Friday, January 5, 2007
The Union of Concerned Scientists released a report on Wednesday
describing Exxon Mobil's efforts to manipulate public opinion on
Global Warming. In doing so the report further exposes the role
of Steven J. Milloy, the notorious "Junkman" who wrote Junk
Science Judo (CATO, 2001), and a column for Fox News. WN
reported a year ago that Milloy, who masquerades as a fearless
debunker of bad science, in real life works for oil and tobacco
giants (WN 3 Feb 06) .
Somewhere between six thousand and six million years is as close
as they can come. The six million year figure comes from adding
up the ages of the geologic strata exposed on the canyon walls.
You get six thousand years by adding up the "begats" in the Old
Testament until you get back to Noah. So which is it? Three
years ago, bookstores in Grand Canyon National Park began selling
"Grand Canyon: A Different View," approved by the Park Service.
The book explains that runoff from Noah's flood carved the canyon
(WN 2 Jan 04) . A promised
review of whether the book should be sold in the Park stalled
"over issues of church and state." Whoa! Geology is not church
or state, it's science. Mary Bomar, Director of the National
Park Service since October, should be called on to keep this
silly religious tract out of National Park bookstores.
The new Congress began on a note of monumental unimportance: the
first Muslim elected to Congress, Keith Ellison, took the oath of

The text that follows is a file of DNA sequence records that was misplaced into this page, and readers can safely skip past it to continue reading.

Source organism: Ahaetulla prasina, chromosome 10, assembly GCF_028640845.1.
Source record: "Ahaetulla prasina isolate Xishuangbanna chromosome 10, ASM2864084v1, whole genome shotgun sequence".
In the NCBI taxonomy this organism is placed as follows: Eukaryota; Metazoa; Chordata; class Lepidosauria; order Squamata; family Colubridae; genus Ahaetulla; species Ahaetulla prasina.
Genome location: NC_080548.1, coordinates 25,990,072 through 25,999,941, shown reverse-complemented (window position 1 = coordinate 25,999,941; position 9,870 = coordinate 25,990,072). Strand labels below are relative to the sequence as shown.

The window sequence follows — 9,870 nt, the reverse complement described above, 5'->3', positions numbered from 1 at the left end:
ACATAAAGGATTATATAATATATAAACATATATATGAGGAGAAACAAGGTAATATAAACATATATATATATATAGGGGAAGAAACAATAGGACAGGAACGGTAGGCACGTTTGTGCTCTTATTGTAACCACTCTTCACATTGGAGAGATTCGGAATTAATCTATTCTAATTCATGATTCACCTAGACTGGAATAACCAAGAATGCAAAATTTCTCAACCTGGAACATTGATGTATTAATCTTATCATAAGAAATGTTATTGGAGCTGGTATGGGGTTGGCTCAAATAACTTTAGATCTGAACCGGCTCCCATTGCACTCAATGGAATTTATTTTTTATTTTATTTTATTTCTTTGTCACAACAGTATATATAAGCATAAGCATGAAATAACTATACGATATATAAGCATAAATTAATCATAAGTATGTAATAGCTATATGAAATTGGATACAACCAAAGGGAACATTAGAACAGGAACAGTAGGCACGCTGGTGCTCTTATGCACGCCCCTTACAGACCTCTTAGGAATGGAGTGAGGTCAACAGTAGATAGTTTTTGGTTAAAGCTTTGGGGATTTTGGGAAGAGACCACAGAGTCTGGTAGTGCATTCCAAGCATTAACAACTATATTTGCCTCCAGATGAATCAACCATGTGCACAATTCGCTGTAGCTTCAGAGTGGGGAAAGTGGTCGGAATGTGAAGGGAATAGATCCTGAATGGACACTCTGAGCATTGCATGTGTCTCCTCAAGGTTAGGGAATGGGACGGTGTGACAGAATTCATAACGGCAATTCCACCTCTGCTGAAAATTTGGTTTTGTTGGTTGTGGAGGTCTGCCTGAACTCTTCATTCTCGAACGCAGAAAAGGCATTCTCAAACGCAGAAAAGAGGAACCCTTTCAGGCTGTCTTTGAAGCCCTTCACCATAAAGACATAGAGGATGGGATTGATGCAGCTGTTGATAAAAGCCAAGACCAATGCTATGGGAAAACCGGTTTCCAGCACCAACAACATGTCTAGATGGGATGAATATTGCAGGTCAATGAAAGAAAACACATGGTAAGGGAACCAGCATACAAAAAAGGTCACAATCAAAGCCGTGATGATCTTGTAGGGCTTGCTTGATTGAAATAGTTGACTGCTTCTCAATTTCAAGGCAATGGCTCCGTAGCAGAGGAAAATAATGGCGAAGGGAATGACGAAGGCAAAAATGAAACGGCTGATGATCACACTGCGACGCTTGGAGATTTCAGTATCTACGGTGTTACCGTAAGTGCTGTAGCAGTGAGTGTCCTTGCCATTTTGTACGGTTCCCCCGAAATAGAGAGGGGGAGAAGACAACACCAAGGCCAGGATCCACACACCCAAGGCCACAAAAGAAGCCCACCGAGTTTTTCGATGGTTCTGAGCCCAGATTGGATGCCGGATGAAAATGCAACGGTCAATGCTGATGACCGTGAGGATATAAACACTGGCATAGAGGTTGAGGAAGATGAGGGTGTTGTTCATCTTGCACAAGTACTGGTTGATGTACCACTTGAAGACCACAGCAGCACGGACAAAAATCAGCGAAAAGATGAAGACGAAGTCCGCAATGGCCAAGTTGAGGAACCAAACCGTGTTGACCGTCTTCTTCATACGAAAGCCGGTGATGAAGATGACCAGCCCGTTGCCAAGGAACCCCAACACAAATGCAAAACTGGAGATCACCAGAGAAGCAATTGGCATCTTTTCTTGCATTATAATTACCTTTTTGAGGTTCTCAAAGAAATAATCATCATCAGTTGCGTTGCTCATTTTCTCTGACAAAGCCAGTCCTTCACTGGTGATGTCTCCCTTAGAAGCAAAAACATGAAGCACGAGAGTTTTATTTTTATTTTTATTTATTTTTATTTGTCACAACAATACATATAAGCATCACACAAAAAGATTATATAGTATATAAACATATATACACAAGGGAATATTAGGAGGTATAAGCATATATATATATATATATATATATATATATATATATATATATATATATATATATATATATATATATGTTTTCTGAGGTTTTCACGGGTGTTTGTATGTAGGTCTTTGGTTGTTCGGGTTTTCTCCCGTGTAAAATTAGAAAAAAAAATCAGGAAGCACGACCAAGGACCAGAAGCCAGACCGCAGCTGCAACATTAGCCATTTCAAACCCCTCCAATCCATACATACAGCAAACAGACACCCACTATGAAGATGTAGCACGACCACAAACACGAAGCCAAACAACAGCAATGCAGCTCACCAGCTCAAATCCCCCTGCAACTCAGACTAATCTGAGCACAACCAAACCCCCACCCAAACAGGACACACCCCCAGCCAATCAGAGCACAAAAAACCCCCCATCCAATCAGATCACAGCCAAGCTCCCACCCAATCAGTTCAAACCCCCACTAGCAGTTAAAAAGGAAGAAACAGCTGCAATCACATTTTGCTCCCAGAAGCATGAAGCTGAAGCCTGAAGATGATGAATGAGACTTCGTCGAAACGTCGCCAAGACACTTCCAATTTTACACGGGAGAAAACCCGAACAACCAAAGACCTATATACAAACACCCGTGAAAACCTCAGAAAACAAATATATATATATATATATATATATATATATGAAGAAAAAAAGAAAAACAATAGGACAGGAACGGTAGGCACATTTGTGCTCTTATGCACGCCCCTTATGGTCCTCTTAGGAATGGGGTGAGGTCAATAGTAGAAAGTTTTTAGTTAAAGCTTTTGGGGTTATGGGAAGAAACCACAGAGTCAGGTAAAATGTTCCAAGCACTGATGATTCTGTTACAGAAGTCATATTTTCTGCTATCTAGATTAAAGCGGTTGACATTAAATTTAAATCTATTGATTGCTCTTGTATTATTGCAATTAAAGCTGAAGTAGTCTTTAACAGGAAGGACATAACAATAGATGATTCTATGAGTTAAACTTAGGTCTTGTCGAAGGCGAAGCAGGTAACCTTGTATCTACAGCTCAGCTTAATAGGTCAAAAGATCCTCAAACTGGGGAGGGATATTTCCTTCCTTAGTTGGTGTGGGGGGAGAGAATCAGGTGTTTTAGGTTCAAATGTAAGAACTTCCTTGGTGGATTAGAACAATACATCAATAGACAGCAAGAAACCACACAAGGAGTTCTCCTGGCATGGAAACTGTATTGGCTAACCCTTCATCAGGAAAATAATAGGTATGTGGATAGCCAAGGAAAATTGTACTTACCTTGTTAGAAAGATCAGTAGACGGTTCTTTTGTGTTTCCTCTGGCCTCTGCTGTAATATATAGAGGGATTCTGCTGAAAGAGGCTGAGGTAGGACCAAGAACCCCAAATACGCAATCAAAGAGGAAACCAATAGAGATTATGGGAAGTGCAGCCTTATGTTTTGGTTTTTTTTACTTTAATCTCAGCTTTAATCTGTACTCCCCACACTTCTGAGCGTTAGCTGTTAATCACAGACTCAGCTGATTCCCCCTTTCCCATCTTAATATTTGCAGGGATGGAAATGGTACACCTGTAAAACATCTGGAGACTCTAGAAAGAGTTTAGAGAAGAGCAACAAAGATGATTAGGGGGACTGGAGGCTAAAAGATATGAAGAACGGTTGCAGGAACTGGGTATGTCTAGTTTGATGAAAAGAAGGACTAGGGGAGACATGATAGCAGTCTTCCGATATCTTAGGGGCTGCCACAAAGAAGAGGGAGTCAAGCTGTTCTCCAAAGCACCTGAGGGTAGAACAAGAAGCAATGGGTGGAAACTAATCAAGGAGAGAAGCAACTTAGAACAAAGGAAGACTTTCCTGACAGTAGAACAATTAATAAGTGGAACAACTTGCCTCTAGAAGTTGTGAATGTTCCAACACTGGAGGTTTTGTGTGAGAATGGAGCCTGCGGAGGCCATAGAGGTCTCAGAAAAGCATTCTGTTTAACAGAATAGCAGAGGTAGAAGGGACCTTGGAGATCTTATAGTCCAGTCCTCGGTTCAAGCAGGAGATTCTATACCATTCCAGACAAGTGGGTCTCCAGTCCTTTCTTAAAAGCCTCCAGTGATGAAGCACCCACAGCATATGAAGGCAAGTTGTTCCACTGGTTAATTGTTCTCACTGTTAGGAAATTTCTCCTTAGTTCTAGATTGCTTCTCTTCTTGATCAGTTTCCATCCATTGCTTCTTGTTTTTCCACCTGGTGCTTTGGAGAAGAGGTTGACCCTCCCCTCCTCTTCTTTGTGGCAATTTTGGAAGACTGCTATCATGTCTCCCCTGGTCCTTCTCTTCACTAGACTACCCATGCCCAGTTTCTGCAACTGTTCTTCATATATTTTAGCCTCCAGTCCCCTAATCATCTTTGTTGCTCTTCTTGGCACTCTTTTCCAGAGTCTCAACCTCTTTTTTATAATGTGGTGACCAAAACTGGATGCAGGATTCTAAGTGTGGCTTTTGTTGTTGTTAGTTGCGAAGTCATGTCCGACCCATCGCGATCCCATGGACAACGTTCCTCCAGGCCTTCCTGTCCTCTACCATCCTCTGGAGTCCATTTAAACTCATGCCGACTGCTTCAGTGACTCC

office on the Koran (or is it Quran). The person who acquitted
himself professionally was the rare-books librarian at the
Library of Congress, Mark Dimunation, who came up with Thomas
Jefferson's personal copy of the Koran for Ellison to use. Rep.
Goode (R-VA) objected that an oath on the Koran would violate
"traditional American values." The Constitution requires an
"oath or affirmation" from the President, but two presidents,
Hoover and Pierce, chose to affirm rather than swear. "Swear not
at all," Jesus said. "Yes should mean yes, no should mean no."
During a recent prayer retreat, God told him that a terrorist
attack on the U.S. late in 2007 will result in a "mass killing".
Robertson relayed God's message to "The 700 Club" on Tuesday.
"The Lord didn't say nuclear, but I do believe it will be
something like that." "I have a relatively good track record,"
he said. "Sometimes I miss." It's not clear whether God
mumbles, or Robertson takes poor notes, but maybe in the future
he could take along a recorder. He once asked God to unleash
hurricanes on sinful Florida, but if sin leads to hurricanes,
Florida has been sinful since they began keeping weather records.